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If synthetic drugs are the latest battle in the war on drugs, the front can be found at the neighborhood convenience store. There, merchants stock a product deceptively marketed as something else.
The problem with synthetic drugs is that as quickly as lawmakers vote to ban one particular substance, “chemists” concoct a slightly different brew.
Then packets of stuff labeled as bath salts, plant food or some other innocent-sounding concoction end up on store shelves. This isn’t the Epsom salts of Grandma’s day or the fertilizer your philodendron soaks up. And because it’s sold in stores, naive kids mistakenly think, “If it’s legal, it mustn’t be bad.”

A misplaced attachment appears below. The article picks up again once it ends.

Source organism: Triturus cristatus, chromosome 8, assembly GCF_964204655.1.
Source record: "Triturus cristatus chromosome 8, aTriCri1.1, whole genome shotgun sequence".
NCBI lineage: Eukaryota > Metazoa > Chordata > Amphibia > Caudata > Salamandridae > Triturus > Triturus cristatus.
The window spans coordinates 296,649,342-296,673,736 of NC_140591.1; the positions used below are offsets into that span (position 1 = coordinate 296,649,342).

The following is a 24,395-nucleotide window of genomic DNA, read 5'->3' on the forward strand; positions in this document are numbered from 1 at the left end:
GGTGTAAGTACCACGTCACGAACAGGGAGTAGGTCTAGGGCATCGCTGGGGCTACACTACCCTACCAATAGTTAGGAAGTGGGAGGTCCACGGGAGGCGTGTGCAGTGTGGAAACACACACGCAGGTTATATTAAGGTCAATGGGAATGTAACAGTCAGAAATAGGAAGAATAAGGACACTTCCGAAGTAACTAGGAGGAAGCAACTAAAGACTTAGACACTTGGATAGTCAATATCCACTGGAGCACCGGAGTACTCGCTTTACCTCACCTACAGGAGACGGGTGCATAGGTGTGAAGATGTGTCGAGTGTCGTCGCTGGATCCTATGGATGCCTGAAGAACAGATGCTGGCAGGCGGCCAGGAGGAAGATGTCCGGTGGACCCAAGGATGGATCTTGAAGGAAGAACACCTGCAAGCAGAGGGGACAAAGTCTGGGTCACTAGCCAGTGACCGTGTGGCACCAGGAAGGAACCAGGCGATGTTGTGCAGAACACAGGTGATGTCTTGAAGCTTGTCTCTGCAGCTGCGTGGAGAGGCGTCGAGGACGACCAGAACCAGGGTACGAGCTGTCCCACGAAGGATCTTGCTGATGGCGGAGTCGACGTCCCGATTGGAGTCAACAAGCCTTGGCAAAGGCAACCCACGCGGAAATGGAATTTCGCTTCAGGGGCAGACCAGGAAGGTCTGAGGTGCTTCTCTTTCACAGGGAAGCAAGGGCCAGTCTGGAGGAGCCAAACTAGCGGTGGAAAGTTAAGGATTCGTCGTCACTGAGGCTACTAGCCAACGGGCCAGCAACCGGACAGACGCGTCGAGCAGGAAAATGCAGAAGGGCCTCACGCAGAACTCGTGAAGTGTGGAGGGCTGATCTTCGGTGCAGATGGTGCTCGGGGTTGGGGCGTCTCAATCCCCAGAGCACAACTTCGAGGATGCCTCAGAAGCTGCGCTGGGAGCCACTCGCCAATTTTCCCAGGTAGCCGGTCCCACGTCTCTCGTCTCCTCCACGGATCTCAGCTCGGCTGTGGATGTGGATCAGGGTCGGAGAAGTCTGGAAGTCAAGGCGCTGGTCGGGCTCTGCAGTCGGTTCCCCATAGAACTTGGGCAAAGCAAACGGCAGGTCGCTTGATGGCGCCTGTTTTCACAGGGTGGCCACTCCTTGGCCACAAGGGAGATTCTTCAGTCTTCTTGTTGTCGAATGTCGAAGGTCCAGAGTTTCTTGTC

Officials from various government agencies last week held a pair of seminars to help explain to the community just how pervasive and dangerous these drugs are becoming in the Roanoke Valley.
Earlier this month, tweaks to state law banning some more of these substances allowed local law enforcement to go shopping. They collected more than $105,000 worth of the drugs from local stores. Vendors voluntarily turned over the product.
Unfortunately, somewhere, a new product, a type that will escape the letter of the law, will be marketed, and it will turn up in the stores until lawmakers again convene and tweak the prohibition. And on it goes.
There is one good way to stop this cycle: Vendors could stop turning over shelf space to this junk. Customers, too, should familiarize themselves with the look of these packets. If you spot them in a store you frequent, suggest to the shopkeeper that you aren’t returning until they’re gone.